UC Santa Cruz and San Francisco State University both have good programs and might be an undergraduate jumping off point to then continue at Berkeley for graduate school.
posted by Edward L at 1:13 PM on May 28, 2011

I can't help with transfer within UC system, but IAMAAstronomer.

If you have personal reasons for wanting to stay in the Bay then Berkeley is great. It also has a reputation for excellent undergraduate physical sciences teaching.

But don't forget UC Santa Cruz, which is acknowledged as one of the best astronomy departments in the world, both in terms of quantifiable research output and reputation, and in California is probably second only to Caltech. If the transfer rules for UCSC are more achievable for you than Berkeley then that's great, because astronomy research is a field where it's at least as good a place to be as UCB, if not better. Obviously research output and undergraduate teaching effectiveness are not always correlated, but I find it hard to believe UCSC astronomy sucks at teaching.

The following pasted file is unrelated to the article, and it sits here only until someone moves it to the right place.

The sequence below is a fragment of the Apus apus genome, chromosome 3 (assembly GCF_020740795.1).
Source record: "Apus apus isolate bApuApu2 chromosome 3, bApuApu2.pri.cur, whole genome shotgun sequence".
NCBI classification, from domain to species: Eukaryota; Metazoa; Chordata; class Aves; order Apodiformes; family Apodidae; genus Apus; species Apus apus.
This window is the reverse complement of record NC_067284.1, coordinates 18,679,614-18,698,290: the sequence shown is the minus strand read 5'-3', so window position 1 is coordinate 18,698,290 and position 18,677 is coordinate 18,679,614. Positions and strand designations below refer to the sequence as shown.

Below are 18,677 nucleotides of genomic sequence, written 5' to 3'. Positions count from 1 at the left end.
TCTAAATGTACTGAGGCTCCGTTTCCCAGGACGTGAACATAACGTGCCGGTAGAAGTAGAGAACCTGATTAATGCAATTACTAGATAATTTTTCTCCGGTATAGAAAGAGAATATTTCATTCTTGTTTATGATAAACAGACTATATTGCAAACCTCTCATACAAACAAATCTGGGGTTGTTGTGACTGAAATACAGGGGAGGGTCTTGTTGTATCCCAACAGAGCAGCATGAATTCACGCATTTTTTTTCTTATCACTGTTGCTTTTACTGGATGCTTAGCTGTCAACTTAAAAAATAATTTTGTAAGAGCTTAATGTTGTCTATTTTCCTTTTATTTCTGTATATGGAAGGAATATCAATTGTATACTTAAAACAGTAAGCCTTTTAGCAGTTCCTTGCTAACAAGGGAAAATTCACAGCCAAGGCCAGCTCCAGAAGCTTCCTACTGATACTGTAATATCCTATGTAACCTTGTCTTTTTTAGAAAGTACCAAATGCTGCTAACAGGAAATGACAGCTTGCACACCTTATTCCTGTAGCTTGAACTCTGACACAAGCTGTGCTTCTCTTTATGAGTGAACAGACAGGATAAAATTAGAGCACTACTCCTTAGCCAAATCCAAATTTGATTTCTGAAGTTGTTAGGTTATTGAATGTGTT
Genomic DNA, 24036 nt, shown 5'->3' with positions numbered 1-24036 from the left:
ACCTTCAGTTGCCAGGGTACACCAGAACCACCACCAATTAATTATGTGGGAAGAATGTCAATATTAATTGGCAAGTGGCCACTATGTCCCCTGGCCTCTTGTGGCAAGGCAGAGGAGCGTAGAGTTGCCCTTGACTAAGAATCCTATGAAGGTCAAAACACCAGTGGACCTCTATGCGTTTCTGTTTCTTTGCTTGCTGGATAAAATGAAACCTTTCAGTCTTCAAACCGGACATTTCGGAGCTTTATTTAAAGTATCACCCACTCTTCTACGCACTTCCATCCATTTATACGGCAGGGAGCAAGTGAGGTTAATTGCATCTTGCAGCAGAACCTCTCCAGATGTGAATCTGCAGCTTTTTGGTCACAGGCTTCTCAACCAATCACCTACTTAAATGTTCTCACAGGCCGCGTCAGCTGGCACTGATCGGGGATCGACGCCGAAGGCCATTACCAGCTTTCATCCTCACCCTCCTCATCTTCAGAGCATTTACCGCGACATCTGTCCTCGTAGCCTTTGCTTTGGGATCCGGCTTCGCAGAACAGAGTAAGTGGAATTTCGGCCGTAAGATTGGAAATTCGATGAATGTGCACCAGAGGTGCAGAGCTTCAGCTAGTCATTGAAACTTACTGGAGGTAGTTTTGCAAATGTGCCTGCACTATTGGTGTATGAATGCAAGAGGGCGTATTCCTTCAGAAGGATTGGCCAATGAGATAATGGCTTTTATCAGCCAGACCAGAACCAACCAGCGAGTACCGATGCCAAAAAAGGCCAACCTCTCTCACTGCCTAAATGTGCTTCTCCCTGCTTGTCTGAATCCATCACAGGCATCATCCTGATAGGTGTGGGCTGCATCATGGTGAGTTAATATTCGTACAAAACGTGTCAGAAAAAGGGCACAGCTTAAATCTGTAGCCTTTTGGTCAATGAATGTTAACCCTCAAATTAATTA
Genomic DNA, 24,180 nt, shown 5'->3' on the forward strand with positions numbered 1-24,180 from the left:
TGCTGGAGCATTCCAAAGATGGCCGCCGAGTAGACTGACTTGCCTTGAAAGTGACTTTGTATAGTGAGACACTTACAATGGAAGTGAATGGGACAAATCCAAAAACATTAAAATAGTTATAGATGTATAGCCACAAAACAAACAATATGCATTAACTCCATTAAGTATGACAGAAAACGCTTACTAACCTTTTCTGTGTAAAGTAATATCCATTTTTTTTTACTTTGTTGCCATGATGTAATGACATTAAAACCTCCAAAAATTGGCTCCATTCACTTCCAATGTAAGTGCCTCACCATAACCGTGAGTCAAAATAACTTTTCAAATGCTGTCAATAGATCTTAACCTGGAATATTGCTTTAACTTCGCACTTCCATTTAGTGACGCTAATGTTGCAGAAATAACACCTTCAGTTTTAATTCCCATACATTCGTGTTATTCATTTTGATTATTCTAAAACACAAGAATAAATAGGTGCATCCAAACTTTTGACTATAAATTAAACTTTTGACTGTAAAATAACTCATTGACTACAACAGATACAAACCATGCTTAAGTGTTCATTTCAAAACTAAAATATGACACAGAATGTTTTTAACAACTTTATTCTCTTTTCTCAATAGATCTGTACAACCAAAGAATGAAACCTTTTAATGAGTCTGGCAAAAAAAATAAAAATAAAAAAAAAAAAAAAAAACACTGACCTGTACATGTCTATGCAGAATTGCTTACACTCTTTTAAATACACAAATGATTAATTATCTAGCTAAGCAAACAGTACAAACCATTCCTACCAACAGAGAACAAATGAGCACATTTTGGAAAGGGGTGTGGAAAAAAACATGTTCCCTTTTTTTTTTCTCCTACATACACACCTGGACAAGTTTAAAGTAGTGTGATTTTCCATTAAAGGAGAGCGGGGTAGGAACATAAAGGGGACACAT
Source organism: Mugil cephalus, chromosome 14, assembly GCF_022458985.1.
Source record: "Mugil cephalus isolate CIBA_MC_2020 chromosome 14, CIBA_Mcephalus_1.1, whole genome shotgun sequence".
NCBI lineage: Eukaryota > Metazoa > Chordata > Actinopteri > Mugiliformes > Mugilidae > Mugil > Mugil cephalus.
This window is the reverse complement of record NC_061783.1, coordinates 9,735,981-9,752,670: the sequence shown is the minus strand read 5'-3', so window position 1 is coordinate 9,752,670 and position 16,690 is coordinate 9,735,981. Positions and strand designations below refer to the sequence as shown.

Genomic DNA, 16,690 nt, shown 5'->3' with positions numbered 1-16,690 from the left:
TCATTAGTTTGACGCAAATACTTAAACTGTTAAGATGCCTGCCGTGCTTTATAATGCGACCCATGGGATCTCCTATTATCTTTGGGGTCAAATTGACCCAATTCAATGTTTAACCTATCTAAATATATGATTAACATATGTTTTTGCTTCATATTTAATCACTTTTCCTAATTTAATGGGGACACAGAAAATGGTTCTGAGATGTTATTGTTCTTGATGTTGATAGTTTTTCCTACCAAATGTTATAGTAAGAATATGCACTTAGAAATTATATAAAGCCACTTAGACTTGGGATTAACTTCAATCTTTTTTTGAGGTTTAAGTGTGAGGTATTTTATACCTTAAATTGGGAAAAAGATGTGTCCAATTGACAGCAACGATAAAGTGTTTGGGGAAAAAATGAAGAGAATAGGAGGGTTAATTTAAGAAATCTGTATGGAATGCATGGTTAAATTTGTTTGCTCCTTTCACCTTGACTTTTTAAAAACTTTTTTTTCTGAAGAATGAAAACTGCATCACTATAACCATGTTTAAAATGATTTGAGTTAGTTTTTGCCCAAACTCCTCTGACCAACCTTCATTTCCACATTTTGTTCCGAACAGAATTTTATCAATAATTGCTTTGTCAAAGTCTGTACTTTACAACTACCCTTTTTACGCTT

I don't know what kind of transfer rules and prerequisites you're going to have to deal with, so what follows is in general terms: if you're serious about a career in academic astronomy (i.e. doing a PhD and then working in academia or for a government research institution) then you need to take physics and the accompanying maths requisites. Forget about astronomy. Well, take astronomy courses if you enjoy them and you can spare the time. They won't hurt when you apply to grad school, since it shows commitment. But in terms of the material you cover, grad schools won't care about the astronomy (they reteach it in the first year or two), and if you've taken them at the expense of maths and physics then you're likely to be rejected.